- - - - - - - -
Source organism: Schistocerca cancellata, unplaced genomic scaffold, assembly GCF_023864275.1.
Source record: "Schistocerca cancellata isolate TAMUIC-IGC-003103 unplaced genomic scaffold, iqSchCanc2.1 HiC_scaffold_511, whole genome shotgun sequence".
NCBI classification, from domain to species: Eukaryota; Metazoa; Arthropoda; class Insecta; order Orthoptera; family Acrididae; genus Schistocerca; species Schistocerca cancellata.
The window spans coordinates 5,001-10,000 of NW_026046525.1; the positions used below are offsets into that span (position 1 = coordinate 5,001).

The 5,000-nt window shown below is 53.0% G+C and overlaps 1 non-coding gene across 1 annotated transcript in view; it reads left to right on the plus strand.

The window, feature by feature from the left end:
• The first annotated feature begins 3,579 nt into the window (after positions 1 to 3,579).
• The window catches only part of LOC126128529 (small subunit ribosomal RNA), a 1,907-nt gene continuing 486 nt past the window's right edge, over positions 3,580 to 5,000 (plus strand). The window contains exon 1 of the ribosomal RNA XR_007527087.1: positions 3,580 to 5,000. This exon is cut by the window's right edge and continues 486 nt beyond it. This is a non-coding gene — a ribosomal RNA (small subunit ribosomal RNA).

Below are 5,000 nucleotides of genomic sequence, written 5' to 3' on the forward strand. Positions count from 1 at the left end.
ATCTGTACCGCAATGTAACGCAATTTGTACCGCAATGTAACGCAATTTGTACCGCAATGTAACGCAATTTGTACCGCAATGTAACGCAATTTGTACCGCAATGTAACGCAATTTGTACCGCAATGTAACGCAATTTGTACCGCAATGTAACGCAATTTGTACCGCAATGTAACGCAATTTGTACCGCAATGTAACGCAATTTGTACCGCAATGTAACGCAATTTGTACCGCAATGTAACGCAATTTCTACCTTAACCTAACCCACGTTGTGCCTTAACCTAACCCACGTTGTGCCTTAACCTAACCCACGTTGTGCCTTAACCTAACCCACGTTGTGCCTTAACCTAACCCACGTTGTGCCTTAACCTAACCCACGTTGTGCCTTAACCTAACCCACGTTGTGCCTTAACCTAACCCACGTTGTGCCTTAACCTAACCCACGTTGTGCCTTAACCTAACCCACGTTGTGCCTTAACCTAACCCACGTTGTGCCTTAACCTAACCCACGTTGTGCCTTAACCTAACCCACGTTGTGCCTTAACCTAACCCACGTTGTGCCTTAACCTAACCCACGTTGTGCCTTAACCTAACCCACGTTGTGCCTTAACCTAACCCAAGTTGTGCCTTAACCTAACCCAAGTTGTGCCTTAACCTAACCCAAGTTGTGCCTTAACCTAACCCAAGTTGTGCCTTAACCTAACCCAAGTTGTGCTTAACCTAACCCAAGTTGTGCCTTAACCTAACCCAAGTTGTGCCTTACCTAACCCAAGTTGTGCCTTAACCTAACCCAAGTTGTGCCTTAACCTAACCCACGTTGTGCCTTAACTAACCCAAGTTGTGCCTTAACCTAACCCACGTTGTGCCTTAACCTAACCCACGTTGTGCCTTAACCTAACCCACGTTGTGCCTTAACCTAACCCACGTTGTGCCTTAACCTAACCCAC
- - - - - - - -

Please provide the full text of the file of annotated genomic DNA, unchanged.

Source organism: Schistocerca cancellata, unplaced genomic scaffold, assembly GCF_023864275.1.
Source record: "Schistocerca cancellata isolate TAMUIC-IGC-003103 unplaced genomic scaffold, iqSchCanc2.1 HiC_scaffold_511, whole genome shotgun sequence".
NCBI classification, from domain to species: Eukaryota; Metazoa; Arthropoda; class Insecta; order Orthoptera; family Acrididae; genus Schistocerca; species Schistocerca cancellata.
The window spans coordinates 5,001-10,000 of NW_026046525.1; the positions used below are offsets into that span (position 1 = coordinate 5,001).

The 5,000-nt window shown below is 53.0% G+C and overlaps 1 non-coding gene across 1 annotated transcript in view; it reads left to right on the plus strand.

The window, feature by feature from the left end:
• The first annotated feature begins 3,579 nt into the window (after positions 1 to 3,579).
• The window catches only part of LOC126128529 (small subunit ribosomal RNA), a 1,907-nt gene continuing 486 nt past the window's right edge, over positions 3,580 to 5,000 (plus strand). The window contains exon 1 of the ribosomal RNA XR_007527087.1: positions 3,580 to 5,000. This exon is cut by the window's right edge and continues 486 nt beyond it. This is a non-coding gene — a ribosomal RNA (small subunit ribosomal RNA).

Below are 5,000 nucleotides of genomic sequence, written 5' to 3' on the forward strand. Positions count from 1 at the left end.
ATCTGTACCGCAATGTAACGCAATTTGTACCGCAATGTAACGCAATTTGTACCGCAATGTAACGCAATTTGTACCGCAATGTAACGCAATTTGTACCGCAATGTAACGCAATTTGTACCGCAATGTAACGCAATTTGTACCGCAATGTAACGCAATTTGTACCGCAATGTAACGCAATTTGTACCGCAATGTAACGCAATTTGTACCGCAATGTAACGCAATTTGTACCGCAATGTAACGCAATTTCTACCTTAACCTAACCCACGTTGTGCCTTAACCTAACCCACGTTGTGCCTTAACCTAACCCACGTTGTGCCTTAACCTAACCCACGTTGTGCCTTAACCTAACCCACGTTGTGCCTTAACCTAACCCACGTTGTGCCTTAACCTAACCCACGTTGTGCCTTAACCTAACCCACGTTGTGCCTTAACCTAACCCACGTTGTGCCTTAACCTAACCCACGTTGTGCCTTAACCTAACCCACGTTGTGCCTTAACCTAACCCACGTTGTGCCTTAACCTAACCCACGTTGTGCCTTAACCTAACCCACGTTGTGCCTTAACCTAACCCACGTTGTGCCTTAACCTAACCCACGTTGTGCCTTAACCTAACCCAAGTTGTGCCTTAACCTAACCCAAGTTGTGCCTTAACCTAACCCAAGTTGTGCCTTAACCTAACCCAAGTTGTGCCTTAACCTAACCCAAGTTGTGCTTAACCTAACCCAAGTTGTGCCTTAACCTAACCCAAGTTGTGCCTTACCTAACCCAAGTTGTGCCTTAACCTAACCCAAGTTGTGCCTTAACCTAACCCACGTTGTGCCTTAACTAACCCAAGTTGTGCCTTAACCTAACCCACGTTGTGCCTTAACCTAACCCACGTTGTGCCTTAACCTAACCCACGTTGTGCCTTAACCTAACCCACGTTGTGCCTTAACCTAACCCAC